Want to know the worst way to teach children about stranger danger? Earlier this month, a mother in Missouri set out to teach her six-year-old boy a lesson in talking to strangers with the help of the boy's aunt and grandmother. A co-worker in on the act allegedly kidnapped the boy, told him he'd never see his mother again, showed him a handgun to stop him from crying and then locked him in a basement, hands and feet tied with plastic bags. When he was finally released, the boy got a lecture about talking to people he doesn't know. Every adult involved in the "lesson" was later arrested. So, that's definitely how not to do things.
Child-safety experts from across Canada provide their advice on how to do it the right way.
When to start
Child Safe Canada runs programs for kids as young as 4. "Parents should start teaching their kids about safety as soon as they're able to understand simple concepts. Simple concepts make safe kids," says Tracey Warren, national director of injury prevention and education at Child Safe Canada, a non-profit child-safety education organization. Start with the concept of crossing the street safely, and move up to introducing the concept of not going anywhere with someone you don't know without permission, she says. "Teaching safety isn't an event, it's a process."
Don't freak kids out
"Sometimes as parents we feel we have to instill fear in our children because that's the only way the message will get across, but that's the worst thing we can do," says Pina Arcamone, director general of the Missing Children's Network, a Montreal-based organization. Talk to your children the same way you would about fire safety at home or why it's important to wear a helmet on a bicycle, Arcamone says. "Adopt a very natural and reassuring tone," she says.
Move beyond 'stranger danger'
"If we teach our children to fear strangers we've really misguided them," Warren says. "The majority of sexual abuse and abductions is by people known to the children." Besides, there may be many situations where a child needs to talk to a stranger, Arcamone says. Instead, we should teach kids to trust their instincts and to not go anywhere with anyone unless they have permission – what Child Safety Canada calls "the golden rule of safety."
Info every kid should know
Every child should know his or her address, mom and dad's complete names and phone numbers. It's also important for kids to know safe places or adults to go to when they are in trouble, whether it's a corner store or a neighbour's house, Arcamone says. "We're empowering children by helping them make safe and wise decisions by teaching them who are the safe adults they can approach and where are these safe places they can wait for help," she says.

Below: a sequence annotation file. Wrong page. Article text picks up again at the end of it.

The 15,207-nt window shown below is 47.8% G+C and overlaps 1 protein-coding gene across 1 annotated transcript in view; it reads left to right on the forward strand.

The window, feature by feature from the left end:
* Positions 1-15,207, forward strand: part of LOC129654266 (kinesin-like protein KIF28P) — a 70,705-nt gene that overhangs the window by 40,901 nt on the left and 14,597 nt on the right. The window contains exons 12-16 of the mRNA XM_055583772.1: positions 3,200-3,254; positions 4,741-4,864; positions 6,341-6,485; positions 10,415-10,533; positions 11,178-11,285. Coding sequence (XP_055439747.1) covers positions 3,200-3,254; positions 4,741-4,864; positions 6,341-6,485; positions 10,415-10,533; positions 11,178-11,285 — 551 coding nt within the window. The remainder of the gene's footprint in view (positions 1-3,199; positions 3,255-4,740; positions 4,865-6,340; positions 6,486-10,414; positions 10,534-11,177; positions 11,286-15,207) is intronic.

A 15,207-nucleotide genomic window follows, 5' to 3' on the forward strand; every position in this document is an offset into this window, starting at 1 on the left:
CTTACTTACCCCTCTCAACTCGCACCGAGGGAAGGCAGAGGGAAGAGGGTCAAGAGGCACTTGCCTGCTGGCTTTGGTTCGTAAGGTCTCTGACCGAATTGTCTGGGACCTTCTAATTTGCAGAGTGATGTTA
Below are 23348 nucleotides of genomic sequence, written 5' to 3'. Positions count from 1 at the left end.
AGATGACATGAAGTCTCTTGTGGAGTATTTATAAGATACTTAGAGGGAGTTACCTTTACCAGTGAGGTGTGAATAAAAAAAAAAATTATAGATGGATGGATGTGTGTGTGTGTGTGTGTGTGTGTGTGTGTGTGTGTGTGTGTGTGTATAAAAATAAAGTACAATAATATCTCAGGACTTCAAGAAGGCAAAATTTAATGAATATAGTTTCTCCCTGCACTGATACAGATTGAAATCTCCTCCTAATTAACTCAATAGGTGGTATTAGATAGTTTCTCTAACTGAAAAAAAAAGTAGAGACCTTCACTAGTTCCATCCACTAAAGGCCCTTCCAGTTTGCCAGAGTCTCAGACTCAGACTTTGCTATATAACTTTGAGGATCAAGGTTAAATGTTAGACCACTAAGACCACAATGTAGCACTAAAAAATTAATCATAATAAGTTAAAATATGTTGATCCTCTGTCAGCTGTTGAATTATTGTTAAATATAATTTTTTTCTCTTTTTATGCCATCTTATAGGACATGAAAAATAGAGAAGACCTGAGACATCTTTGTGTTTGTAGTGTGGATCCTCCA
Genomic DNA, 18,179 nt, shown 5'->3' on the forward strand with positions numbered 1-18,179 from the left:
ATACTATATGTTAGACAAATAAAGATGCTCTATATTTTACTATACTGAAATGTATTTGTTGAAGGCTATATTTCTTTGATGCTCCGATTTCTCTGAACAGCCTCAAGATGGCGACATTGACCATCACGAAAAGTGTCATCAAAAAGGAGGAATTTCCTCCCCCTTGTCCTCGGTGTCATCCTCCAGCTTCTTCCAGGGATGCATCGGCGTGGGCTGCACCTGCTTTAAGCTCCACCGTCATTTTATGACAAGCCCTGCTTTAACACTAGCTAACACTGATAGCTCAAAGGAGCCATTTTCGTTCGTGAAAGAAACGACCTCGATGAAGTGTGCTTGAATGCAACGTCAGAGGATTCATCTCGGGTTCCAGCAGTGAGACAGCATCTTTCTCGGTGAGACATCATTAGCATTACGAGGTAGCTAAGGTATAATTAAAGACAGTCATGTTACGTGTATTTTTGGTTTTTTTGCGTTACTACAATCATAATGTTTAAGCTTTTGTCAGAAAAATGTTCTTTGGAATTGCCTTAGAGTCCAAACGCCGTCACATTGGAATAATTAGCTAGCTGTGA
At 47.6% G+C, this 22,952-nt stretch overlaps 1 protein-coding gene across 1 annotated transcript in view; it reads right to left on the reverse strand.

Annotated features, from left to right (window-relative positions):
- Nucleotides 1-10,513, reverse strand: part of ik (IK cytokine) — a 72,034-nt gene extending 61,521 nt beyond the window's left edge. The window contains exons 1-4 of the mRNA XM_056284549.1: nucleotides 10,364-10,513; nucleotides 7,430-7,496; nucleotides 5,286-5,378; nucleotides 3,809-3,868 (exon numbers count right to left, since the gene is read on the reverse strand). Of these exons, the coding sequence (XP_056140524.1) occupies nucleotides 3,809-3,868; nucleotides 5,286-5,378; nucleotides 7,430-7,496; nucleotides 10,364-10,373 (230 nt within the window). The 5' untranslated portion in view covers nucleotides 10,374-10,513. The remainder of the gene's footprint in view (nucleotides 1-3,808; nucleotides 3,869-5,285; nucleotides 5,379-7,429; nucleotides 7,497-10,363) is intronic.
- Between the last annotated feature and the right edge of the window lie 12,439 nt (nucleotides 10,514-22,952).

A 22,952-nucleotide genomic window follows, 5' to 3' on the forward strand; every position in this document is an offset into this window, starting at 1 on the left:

Use the buddy system
"It's just safety in numbers," says Noni Classen, director of education at the Canadian Centre for Child Protection. The vast majority of kids who have been abducted or gone missing were by themselves, Classen says. A "buddy" has to be someone who can look after the child, whether it's an aunt or a babysitter, Classen says. Make a list with your child of who buddies are, she says.
Practice, practice, practice
Play what-if scenarios, Arcamone says. What would you do if you're waiting outside school to go home when a neighbour offers you a ride home? What would you do if a stranger asks for directions? If someone invited you into his home? "That gives them the opportunity to problem-solve and provide you with what they would do in a situation," Arcamone says. The more you practise scenarios with children, the more empowered they will become, Classen says. "We want to build up children's competence and their confidence," she says.
What to scream
It's terrifying to contemplate, but kids need to be taught it. If they are ever grabbed by a stranger, they should scream, "This is not my father" or "This is not my mother, I need help" Arcamone says. "If the child only screams, bystanders might think, 'Oh, he's just throwing a tantrum.'"